Selected Criticism

Winslow, Rosemary Gates
Print source:
J.R. LeMaster and Donald D. Kummings, eds., Walt Whitman: An Encyclopedia (New York: Garland Publishing, 1998), reproduced by permission.

Prosody is the study of sound patterning in verse, traditionally line and verse organization (quantitative) and assonance (qualitative). Whitman was the first to write modern free verse, and his contemporaries, along with poets and critics for several decades, tended to class his verse as heightened prose. (For reception and context, see Finch.) He himself thought of his poems as growing freely and loosely from the seeds of metrical laws, fulfilling themselves in natural shapes according to the same laws that governed music and oratory (1855 Preface). C. Carroll Hollis has traced the series of dots in the 1855 Leaves of Grass to rhetoric handbooks, which prescribed the marks to indicate long pauses for delivery.

The merging of spoken language, text, music, and poetry in the verse practice has made distinguishing an organizing principle for the prosody difficult and varied. Some scholars have located his prosody in the tradition of alliterative accentual verse or that of accentual syllabic verse. Others see it as composed of phrasal units, or as being wholly unsystematic. Lines and parts of lines that fit the parameters of traditional metrical or strong-stress poetry abound. Annie Finch examines mixtures of iambic and dactylic patterns, studying the verse in relation to nineteenth-century metrical codes.

Attempts to determine the basic principle of rhythmic organization examine syntax. Syntactic units are units of meaning whose boundaries are marked by some slight or long break in the stream of speech, often, though not necessarily, indicated by punctuation. The intonation unit is coextensive with the information unit; the unit of sound and meaning occur together and are not separable. Thus the "thought unit" is the unit of rhythmic organization, not the foot. Rhythmic cohesion depends on syntactic repetition, and repetition and variation of intonation (accentual) patterns. Whitman's lines are end-stopped; groupings of clauses or phrases (not feet) constitute lines; lines were originally divided into units for oral reading by series of dots; and syntactic repetition often serves as a cohesive and rhythmic device (e.g., "I" plus verb series, or prepositional phrase series). Further cohesion is made through patterns of accentual contours that are stylized, repeated, and varied, achieving force, fluidity, musicality, and delicacy. Familiar metrical patterns occur frequently but never so much as to invoke a consistent regularity which would identify a poem as metrical since metricality is determined by rule and context. For instance, consider the opening lines of "Song of Myself":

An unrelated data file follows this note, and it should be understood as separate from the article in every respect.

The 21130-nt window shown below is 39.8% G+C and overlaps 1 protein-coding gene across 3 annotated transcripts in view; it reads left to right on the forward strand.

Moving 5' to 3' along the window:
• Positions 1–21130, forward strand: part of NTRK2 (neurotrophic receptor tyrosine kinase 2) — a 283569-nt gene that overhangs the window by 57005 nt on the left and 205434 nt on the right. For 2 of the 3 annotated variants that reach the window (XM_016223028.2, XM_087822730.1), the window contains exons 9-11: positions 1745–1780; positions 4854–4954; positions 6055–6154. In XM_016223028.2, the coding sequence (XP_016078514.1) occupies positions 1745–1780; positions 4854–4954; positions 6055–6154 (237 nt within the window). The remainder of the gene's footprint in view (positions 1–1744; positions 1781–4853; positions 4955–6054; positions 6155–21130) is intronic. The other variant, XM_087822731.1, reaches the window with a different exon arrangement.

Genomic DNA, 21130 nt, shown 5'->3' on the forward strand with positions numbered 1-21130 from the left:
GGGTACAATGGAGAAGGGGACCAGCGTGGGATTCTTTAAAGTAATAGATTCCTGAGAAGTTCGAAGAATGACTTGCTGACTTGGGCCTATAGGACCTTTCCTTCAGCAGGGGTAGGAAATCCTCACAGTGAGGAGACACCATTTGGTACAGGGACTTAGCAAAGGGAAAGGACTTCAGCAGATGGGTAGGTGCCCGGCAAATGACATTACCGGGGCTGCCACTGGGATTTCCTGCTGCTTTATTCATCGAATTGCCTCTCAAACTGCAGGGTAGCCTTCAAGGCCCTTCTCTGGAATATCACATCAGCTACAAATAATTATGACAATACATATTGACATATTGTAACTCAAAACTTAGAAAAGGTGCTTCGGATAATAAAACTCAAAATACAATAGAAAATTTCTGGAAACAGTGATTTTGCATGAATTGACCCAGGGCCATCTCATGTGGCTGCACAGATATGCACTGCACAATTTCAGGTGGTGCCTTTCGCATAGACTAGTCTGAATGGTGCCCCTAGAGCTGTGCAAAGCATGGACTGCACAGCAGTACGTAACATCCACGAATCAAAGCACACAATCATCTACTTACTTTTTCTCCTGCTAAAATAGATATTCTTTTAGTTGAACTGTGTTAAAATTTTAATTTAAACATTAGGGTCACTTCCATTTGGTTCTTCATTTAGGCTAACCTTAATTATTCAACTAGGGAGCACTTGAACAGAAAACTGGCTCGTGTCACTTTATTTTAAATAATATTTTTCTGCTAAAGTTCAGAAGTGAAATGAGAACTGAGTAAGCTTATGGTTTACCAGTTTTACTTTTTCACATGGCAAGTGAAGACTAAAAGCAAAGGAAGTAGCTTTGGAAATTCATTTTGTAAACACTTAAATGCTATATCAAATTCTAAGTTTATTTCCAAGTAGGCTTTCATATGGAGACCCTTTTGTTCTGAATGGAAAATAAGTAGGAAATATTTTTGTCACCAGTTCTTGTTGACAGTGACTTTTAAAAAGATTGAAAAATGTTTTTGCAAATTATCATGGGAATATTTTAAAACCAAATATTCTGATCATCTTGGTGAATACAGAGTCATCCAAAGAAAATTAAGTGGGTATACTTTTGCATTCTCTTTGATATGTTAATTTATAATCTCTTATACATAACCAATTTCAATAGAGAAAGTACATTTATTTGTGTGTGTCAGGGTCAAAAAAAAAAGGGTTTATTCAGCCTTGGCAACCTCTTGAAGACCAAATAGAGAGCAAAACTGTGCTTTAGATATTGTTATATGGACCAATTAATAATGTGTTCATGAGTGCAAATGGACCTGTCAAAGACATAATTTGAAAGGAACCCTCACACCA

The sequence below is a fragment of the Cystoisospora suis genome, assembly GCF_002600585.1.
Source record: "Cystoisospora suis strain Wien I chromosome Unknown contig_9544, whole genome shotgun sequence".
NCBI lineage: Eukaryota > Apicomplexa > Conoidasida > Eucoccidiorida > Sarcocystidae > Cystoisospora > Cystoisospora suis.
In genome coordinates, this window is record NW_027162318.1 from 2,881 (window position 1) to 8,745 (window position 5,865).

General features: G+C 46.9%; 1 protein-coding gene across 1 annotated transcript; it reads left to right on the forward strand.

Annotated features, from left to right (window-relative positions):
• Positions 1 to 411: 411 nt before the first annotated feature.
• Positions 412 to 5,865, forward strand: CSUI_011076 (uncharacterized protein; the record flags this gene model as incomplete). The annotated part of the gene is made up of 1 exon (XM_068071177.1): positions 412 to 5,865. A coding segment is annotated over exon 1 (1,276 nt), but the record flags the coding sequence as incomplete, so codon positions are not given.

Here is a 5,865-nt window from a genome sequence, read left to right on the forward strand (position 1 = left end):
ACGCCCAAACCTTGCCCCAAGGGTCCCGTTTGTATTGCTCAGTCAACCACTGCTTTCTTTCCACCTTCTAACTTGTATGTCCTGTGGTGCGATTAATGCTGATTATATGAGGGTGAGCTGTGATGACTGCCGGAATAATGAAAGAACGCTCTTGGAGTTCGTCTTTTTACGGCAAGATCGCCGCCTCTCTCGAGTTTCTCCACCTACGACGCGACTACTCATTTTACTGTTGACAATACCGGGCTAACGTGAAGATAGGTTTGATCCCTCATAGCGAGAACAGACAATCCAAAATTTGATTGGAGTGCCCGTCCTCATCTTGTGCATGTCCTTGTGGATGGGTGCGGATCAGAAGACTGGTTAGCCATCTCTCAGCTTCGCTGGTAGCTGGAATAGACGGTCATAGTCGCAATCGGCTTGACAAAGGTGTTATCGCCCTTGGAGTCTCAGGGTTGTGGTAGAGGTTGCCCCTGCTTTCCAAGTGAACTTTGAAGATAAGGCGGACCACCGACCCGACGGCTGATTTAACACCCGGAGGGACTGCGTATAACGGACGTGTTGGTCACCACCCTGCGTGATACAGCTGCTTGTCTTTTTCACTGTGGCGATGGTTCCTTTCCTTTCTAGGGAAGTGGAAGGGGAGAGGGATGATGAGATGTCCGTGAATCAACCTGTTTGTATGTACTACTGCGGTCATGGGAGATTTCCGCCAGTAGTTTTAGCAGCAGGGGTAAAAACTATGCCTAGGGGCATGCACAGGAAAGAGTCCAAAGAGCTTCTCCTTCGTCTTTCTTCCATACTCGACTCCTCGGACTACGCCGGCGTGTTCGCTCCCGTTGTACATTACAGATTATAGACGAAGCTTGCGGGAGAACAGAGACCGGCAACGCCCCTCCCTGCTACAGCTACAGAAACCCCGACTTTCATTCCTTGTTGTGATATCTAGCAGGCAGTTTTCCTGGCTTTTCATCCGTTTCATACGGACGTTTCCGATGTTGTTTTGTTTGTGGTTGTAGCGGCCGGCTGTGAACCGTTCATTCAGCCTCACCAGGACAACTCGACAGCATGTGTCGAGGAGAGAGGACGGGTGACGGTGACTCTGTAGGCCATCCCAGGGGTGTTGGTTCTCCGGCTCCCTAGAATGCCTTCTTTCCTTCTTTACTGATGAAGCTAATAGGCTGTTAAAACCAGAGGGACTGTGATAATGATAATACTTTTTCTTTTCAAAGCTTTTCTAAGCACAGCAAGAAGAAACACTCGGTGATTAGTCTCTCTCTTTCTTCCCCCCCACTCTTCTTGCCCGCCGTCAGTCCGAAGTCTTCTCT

I celebrate myself, and sing myself,
And what I assume you shall assume,
For every atom belonging to me as good belongs to you.

While the first line can be scanned as iambic pentameter (iambic trimeter in the 1855 edition, before "and sing myself" was added) and the second and third lines as a mix of iambic, anapestic, and dactylic, we could scan most prose in the same way if read in the heightened manner reserved for poetry. Rather, rhythmic cohesion depends on the numbers and placement of accents within each phrasal group and the repetition and variation of accentual patterns. In line 1, there are two phrasal groups, each containing two accents, falling in the same positions—primary accents on cel- and sing, both verbs, and secondary accents on -self and -self, reflexive pronouns. The two groups have the same accentual contour—falling 1–2, primary to secondary prominence. Line 2 does not pick up the iambic rhythm of line one but rather this 1–2 falling contour. Again there are two groups, with 1–2 contours, with the first accent on pronouns—I and you and -sume and -sume. The falling of the accents on the same syntactic items reinforces the rhythmic cohesion. Line 3 has seven accents, four on one side of a midline break, three on the other. The rhythmic contour is again supported by syntactic and same word repetition—belonging, belongs, me, you. Many lines have too many unaccented syllables to be scanned, but they repeat the accentual contour types established at the poem's outset:

The distillation would intoxicate me also, but I shall not let it.
The atmosphere is not a perfume, it has no taste of the distillation, it is odorless. . . .

("Song of Myself," section 2)

Many poems ask to be read at a rapid, exuberant pace, with no time for the heightened accents of meters. Whitman's musical working of regularized accentual contours drawn from speech is able to contain the play of traditional meters in a rich fabric.


Allen, Gay Wilson. American Prosody. New York: American, 1935.

Bradley, Sculley. "The Fundamental Metrical Principle in Whitman's Poetry." American Literature 10 (1939): 437–459.

Finch, Annie. The Ghost of Meter: Culture and Prosody in American Free Verse. Ann Arbor: U of Michigan P, 1993.

Gates, Rosemary L. "The Identity of American Free Verse: The Prosodic Study of Whitman's 'Lilacs.'" Language and Style 18 (1985): 248–276.

Hollis, C. Carroll. Language and Style in "Leaves of Grass." Baton Rouge: Louisiana State UP, 1983.

Mitchell, Roger. "A Prosody for Whitman?" PMLA 84 (1969): 1606–1612.


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